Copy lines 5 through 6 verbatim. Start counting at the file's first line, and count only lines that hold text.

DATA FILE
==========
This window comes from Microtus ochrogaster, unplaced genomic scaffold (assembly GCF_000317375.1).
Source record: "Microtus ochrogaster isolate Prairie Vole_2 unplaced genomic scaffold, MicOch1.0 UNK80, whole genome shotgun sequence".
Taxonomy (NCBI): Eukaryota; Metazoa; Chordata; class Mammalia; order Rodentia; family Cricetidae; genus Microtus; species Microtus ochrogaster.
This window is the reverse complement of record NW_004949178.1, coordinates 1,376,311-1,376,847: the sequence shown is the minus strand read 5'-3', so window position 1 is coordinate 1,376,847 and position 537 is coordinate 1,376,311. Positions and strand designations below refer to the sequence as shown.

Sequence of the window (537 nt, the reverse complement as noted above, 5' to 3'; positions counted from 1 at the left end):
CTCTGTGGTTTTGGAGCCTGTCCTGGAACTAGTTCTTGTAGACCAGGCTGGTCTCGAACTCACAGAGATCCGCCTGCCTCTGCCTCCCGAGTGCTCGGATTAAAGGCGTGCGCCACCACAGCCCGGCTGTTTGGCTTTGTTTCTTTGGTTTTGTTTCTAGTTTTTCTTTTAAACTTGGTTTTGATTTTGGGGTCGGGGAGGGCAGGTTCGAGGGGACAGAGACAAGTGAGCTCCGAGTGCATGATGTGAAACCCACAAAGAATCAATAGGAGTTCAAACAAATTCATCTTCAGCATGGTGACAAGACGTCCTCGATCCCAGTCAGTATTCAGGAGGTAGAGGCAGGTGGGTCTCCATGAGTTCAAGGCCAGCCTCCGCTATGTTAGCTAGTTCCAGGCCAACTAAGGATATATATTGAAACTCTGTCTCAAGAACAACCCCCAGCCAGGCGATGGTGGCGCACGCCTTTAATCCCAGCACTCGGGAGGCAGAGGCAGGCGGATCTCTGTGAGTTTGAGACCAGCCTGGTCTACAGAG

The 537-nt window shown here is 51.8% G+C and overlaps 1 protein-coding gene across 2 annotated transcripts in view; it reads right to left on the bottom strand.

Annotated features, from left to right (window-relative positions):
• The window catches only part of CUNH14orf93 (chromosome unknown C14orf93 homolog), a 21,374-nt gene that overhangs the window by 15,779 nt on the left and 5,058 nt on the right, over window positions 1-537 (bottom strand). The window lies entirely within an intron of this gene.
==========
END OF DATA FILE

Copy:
Sequence of the window (537 nt, the reverse complement as noted above, 5' to 3'; positions counted from 1 at the left end):
CTCTGTGGTTTTGGAGCCTGTCCTGGAACTAGTTCTTGTAGACCAGGCTGGTCTCGAACTCACAGAGATCCGCCTGCCTCTGCCTCCCGAGTGCTCGGATTAAAGGCGTGCGCCACCACAGCCCGGCTGTTTGGCTTTGTTTCTTTGGTTTTGTTTCTAGTTTTTCTTTTAAACTTGGTTTTGATTTTGGGGTCGGGGAGGGCAGGTTCGAGGGGACAGAGACAAGTGAGCTCCGAGTGCATGATGTGAAACCCACAAAGAATCAATAGGAGTTCAAACAAATTCATCTTCAGCATGGTGACAAGACGTCCTCGATCCCAGTCAGTATTCAGGAGGTAGAGGCAGGTGGGTCTCCATGAGTTCAAGGCCAGCCTCCGCTATGTTAGCTAGTTCCAGGCCAACTAAGGATATATATTGAAACTCTGTCTCAAGAACAACCCCCAGCCAGGCGATGGTGGCGCACGCCTTTAATCCCAGCACTCGGGAGGCAGAGGCAGGCGGATCTCTGTGAGTTTGAGACCAGCCTGGTCTACAGAG